After fishing with Simon and Kat, I had two days set up with John O’Hearn. On the first we were joined by David Mangum and on the second David Kolhage came with us. Each day ,still feeling the burn of not being able to catch any in the March Merkin we focused on permit fishing. Despite a great day with Simon earlier in the week, John and I still had a permit-shaped hole we were trying to fill.
On the first day, David Mangum was on loan from a spring break Key West trip with his family. As David gets ample and ongoing opportunity to fish for tarpon in his home town he didn’t mind at all the plan to chase permit full time. We started in the morning, and while we found nothing straight away in wasn’t long before John pulled in to a spot and we immediately saw a school of permit that had been jarred by our arrival. The fish hung around long enough for us to throw a few casts at, but while the fish tolerated the casts landing in a decent spot we were unable to force an error. The school moved on and we continued down the flat, hoping to encounter another school to throw at. Soon another school wiggled its way onto the flat, and we were able to get a fly in front of them without too much effort. The fish once again demurred, and David got up to try his hand at the painful permit game.
David had a couple shots in the same area, and when the fishing slowed down we decided to make our way someplace new. John had a clear idea of where this might be, and when we arrived it was not immediately clear why. The place seemed devoid of permit, though John encouraged us to wait for a little longer on account of the tide. When the tide got right there came a fair number of permit on the flat, and they seemed to be in a good mood. John’s bet had paid off, and it was now up to David and myself to put our chips on the right color. We each had a few shots before moving to a shot-for-shot rotation, which we hoped would raise our angling bar high enough to get on the permit coaster. I had a fish fall in behind the fly and give a hard start, and I even felt some life on the end of the line for a brief second before losing it. David had a similar hard move at one of his presentations, and he too came tight briefly before the fly came back at him without a fish. We moved on when John decided these fish had had enough of us (or us of them, either way) and took us to a final spot to finish the day. David had two great shots at tailing fish, and one of these induced some breath holding on the skiff. The fly had landed behind the fish, though as soon as the permit heard the splash it spun around and made a hard wiggle at the fly. We watched and waited for everything to come together, but this was not to be: the fish spun away from the fly as quickly as it had approached, and we all commented on how unfair it all seemed. The day was over at the end of this flat, and we headed home.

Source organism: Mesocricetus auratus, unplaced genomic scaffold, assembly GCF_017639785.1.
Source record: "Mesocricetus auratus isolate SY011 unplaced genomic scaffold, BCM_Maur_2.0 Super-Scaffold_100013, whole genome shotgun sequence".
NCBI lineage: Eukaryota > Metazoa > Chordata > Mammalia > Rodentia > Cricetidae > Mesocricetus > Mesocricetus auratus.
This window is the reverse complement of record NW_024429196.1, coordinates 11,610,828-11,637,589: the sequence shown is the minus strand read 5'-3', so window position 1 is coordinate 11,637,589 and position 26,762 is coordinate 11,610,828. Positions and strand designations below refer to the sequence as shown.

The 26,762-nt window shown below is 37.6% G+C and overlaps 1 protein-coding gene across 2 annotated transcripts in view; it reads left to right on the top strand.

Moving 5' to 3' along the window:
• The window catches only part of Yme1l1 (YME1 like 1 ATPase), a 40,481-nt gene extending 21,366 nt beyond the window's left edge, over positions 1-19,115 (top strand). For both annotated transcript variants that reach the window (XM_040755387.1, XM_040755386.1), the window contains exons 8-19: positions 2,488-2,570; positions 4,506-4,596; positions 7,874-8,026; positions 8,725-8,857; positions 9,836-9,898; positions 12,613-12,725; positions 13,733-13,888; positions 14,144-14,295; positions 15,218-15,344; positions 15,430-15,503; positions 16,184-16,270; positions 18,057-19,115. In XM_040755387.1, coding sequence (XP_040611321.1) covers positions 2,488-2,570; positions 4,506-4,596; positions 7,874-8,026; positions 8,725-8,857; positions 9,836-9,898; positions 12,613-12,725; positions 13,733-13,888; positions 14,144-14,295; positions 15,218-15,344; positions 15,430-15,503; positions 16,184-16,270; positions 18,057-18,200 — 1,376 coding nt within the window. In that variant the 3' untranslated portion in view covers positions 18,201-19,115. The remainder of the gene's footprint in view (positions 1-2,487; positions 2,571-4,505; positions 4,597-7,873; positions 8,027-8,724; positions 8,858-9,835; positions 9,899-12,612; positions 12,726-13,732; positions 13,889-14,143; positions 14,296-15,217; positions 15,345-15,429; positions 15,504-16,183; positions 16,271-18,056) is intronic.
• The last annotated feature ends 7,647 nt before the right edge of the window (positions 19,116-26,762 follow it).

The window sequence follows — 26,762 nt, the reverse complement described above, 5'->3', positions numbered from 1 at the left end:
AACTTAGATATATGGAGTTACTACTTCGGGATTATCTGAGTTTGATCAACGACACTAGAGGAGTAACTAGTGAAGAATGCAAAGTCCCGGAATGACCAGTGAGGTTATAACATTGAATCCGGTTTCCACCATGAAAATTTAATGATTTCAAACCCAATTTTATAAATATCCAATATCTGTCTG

I’d like to thank John for a great day on the water, and David for coming along. I’m sure it’s not the last time we’ll fish together.
The following day the team was the same in names only: we’d replaced David Mangum with Dave Kolhage, our awesome shop manager. Dave and I have made plans to get out on the water, and a few of them had fallen through to various conflicts over time. This time, however, we made it out onto the water and continued our hunt for permit. We basically modeled our day after the one before, though there were some key differences. We started off with a quick look for tarpon, and had three close shots before making the permit move mid-morning. At the first stop, John had a school of permit within range in an hour. I had two fish from a school bite the fly, and in my haste to come tight I pulled the hook out of harm’s way. We made our way to where we’d found the large number of fish the day before, though the fishing that had been so good had slowed down. We still, of course, had a great time and traded shots at a a fair number of unfair minded permit until John once again decided to give all parties involved a much needed respite.
At the last stop we had a group of tailing fish coming towards us, and John turned the boat for an easy shot. The fly landed out in front of the five or six permit, and within a few seconds we had a volunteer: from the back of the pack raced a compliant participant and ripped it’s tail out of the water as it ate our fly. John started the motor and we gave chase, realizing soon after that this fish was larger than we had initially suspected. David “Big P” Kolhage grabbed the fish when the time was right, and we held up our prize for John to document on digital ink:
We still had time to get another one, and Dave stayed on the bow for the last hour to see if we could double down on our luck. The fish didn’t present us with an opportunity beyond a school of fish that tailed just outside of our reach, and we headed home when the flat was done.
I’d like to thank John for the much-needed permit redemption, and both Davids for some great company and camaraderie. The fishing was great, and it was even better to catch.
Yesterday I fished with Sandy Horn as the guest of Howard Davis, and we had a great time.
I’ll upload that report before heading to the Everglades on Sunday in pursuit of the six.